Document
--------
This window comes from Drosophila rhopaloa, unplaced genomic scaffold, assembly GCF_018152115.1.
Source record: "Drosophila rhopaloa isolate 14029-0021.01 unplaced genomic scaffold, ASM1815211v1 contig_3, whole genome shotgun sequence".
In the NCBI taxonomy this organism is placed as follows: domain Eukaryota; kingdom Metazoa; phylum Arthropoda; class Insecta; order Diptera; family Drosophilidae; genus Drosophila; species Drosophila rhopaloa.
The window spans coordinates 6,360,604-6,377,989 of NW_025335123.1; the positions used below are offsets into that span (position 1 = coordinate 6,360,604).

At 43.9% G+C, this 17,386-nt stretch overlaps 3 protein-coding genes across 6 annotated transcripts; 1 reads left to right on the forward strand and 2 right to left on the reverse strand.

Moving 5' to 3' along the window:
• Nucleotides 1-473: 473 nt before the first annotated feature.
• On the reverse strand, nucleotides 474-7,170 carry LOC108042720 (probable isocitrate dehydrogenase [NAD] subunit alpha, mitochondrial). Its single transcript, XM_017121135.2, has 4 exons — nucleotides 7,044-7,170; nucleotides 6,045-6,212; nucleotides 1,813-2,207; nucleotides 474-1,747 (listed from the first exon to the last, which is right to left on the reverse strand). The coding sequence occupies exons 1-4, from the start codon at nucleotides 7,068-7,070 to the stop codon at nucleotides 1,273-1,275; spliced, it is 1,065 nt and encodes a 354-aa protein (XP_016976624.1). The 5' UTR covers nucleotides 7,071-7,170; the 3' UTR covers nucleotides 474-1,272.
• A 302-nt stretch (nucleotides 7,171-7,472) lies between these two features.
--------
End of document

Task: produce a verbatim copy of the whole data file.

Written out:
This window comes from Drosophila rhopaloa, unplaced genomic scaffold, assembly GCF_018152115.1.
Source record: "Drosophila rhopaloa isolate 14029-0021.01 unplaced genomic scaffold, ASM1815211v1 contig_3, whole genome shotgun sequence".
In the NCBI taxonomy this organism is placed as follows: domain Eukaryota; kingdom Metazoa; phylum Arthropoda; class Insecta; order Diptera; family Drosophilidae; genus Drosophila; species Drosophila rhopaloa.
The window spans coordinates 6,360,604-6,377,989 of NW_025335123.1; the positions used below are offsets into that span (position 1 = coordinate 6,360,604).

At 43.9% G+C, this 17,386-nt stretch overlaps 3 protein-coding genes across 6 annotated transcripts; 1 reads left to right on the forward strand and 2 right to left on the reverse strand.

Moving 5' to 3' along the window:
• Nucleotides 1-473: 473 nt before the first annotated feature.
• On the reverse strand, nucleotides 474-7,170 carry LOC108042720 (probable isocitrate dehydrogenase [NAD] subunit alpha, mitochondrial). Its single transcript, XM_017121135.2, has 4 exons — nucleotides 7,044-7,170; nucleotides 6,045-6,212; nucleotides 1,813-2,207; nucleotides 474-1,747 (listed from the first exon to the last, which is right to left on the reverse strand). The coding sequence occupies exons 1-4, from the start codon at nucleotides 7,068-7,070 to the stop codon at nucleotides 1,273-1,275; spliced, it is 1,065 nt and encodes a 354-aa protein (XP_016976624.1). The 5' UTR covers nucleotides 7,071-7,170; the 3' UTR covers nucleotides 474-1,272.
• A 302-nt stretch (nucleotides 7,171-7,472) lies between these two features.